Life with 6 Kids

She’s been part of our lives for over eight months now. That’s unreal.

Life with 6 Kids

How does that even happen? Wow.

The older I get, the more amazed I become about the passage of time. It just FLIES by. I try to impart that bit of knowledge into my kids, but like all other young people, they don’t get it quite yet. But they will. One day they will.

So how am I faring with six kids some may ask?

Whenever I am out shopping, I get myriad of looks while herding my little brood in and out of stores. I can see their lips moving as they count‚ÄĒone,… two,…three, four. And their eyes widen…five, six. Sometimes I mentally count with them. It never hurts to double check and make sure that I don’t have any stragglers. ūüôā

Then the comments come rolling in.

You’ve got your hands full.

My, you must be busy with all these kids.

Only one boy, huh?!

Life with 6 kids

And they smile. But I can see it in their eyes, hear it in their tone, and see it on their face. Amazement. Curiosity. Surprise. They are interested. Not for their own experience really, but to perhaps vicariously live ‚ÄĒjust for a moment‚ÄĒas the parent of a large family.

So what’s it really like? I mean, reeeally like to have half a dozen kids??

Life with 6 Kids

Settle in while I give you the low down on lots of littles, the honest truth. I promise.

Life with 6 Kids….So, What’s it Really Like?

Continual noise

Yes, let’s start with the noise. You are struck with the cacophony of what sounds like wild Indians during the settling of the old west before your foot ever crosses the threshold. The rooms echo with the sounds of childish babble and laughter fills the halls. And thudding. There is lots of thudding and thumping interspersed with the pitter-patter of little feet as they chase each other up and down the length of the home. A baby crying to be nursed and the long sobbing wail of one who cannot find her blanket. It all intermingles into one raucous clamor with minimal moments of silence. Long periods of silence almost never happen and if they do, always investigate. Silence during waking hours is not your friend. Nap time and bed time quiet are different story. They are truly golden moments after especially loud days and evenings. But then again, what am I saying? Nap time and bed time are treasured on any given day.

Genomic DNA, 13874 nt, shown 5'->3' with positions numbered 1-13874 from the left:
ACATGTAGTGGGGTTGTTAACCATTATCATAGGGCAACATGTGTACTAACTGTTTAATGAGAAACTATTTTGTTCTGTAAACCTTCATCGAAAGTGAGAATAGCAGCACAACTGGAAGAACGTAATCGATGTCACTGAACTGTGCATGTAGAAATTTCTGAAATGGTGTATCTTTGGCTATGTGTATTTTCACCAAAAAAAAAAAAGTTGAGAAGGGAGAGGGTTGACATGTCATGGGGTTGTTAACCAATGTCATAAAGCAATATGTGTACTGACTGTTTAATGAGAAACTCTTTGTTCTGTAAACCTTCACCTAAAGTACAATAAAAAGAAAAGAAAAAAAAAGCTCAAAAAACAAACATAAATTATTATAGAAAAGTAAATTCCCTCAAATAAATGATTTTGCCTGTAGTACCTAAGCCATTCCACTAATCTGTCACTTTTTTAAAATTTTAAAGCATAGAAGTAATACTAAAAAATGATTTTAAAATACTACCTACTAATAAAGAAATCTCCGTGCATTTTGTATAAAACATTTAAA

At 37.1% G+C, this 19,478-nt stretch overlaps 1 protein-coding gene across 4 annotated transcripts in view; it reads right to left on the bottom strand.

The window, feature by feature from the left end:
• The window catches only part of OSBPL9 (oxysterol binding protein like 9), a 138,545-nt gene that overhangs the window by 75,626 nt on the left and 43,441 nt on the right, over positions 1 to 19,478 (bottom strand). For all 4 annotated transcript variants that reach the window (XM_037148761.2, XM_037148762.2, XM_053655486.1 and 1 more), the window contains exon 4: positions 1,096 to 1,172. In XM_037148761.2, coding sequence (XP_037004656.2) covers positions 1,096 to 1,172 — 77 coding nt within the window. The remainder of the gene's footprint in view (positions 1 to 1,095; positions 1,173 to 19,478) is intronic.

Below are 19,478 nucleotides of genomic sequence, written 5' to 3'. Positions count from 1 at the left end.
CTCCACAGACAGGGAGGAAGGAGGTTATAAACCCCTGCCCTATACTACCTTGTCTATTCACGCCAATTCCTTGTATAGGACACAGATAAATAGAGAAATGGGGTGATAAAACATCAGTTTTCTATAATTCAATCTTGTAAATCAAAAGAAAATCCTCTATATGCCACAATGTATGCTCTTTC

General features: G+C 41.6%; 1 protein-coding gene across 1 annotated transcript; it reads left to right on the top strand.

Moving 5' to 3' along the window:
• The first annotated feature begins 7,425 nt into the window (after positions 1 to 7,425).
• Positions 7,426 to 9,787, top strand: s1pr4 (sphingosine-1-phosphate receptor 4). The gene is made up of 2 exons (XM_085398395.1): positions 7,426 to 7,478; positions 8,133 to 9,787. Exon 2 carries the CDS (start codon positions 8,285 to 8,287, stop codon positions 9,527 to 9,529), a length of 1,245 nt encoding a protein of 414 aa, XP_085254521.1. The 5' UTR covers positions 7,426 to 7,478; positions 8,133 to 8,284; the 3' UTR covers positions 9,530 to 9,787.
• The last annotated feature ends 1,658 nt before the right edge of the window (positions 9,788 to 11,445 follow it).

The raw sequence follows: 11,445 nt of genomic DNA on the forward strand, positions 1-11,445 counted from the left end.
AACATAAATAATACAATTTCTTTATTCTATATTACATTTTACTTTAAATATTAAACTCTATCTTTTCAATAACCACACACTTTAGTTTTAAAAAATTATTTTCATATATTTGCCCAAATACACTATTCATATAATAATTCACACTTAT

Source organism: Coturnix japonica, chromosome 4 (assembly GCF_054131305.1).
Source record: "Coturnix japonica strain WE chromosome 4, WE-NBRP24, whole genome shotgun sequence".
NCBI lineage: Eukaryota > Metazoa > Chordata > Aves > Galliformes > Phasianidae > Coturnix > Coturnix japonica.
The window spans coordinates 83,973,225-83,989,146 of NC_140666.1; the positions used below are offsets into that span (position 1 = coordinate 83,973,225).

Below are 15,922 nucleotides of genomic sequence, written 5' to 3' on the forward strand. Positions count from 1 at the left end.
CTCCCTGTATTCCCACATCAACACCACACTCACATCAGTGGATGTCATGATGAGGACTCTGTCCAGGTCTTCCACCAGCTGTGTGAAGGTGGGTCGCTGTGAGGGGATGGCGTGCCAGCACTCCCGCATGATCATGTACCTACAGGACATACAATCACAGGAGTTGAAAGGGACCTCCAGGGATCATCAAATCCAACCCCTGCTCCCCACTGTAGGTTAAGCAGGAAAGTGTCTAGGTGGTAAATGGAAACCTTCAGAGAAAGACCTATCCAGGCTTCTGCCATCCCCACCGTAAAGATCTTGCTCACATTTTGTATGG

Mess

Frankly, it’s everywhere. We have eight people living in 1900 sq ft of living space. I try to remind myself that even if we were all adults, neatness would be an ongoing task and everyday battle. Obviously the entire household is not comprised of grown-ups, thus the clutter can seem even more overwhelming. The kids help out every day and have assigned daily chores, but I’ve come to realize that if I maintain a spotless house, I’m ignoring the lives of the little people in it. And babies don’t keep.

In other words, the mess reigns most days.

Food

Food?? I’m not overly familiar with it, it disappears so quickly. I am loving shopping at Costco more and more these days. Bulk buying is your BFF when you have a large family. Meals and snacks are devoured at a steady rate and you are¬†left there staring at a pile of dirty dishes and trails of crumbs around the kitchen chairs. I’m not kidding. You blink and it’s gone. So dig in while you can. It’s the motto we live by.

Life with 6 Kids

Money

It disappears.

Adult conversation

It only happens between 8pm and 6am. Any other conversations attempted are interspersed with multiple offspring reprimands and boo-boo kissing. And let me tell ya, this makes some discussions with a spouse difficult and wearisome to follow. Many a tale has ended with these words, “Forget it. I’ll tell you later.” Followed by an understanding peck on the cheek.

It’s a season of life, only a season. At least, that’s what we tell ourselves. (between 8pm and 6am, of course)

No “me-time”

Your every waking moment is about others. Feeding, changing, teaching, bathing, cleaning, correcting….the list seems endless. Showers and bathroom breaks are your treasured reprieves. And even they are few and far between.

Life with 6 Kids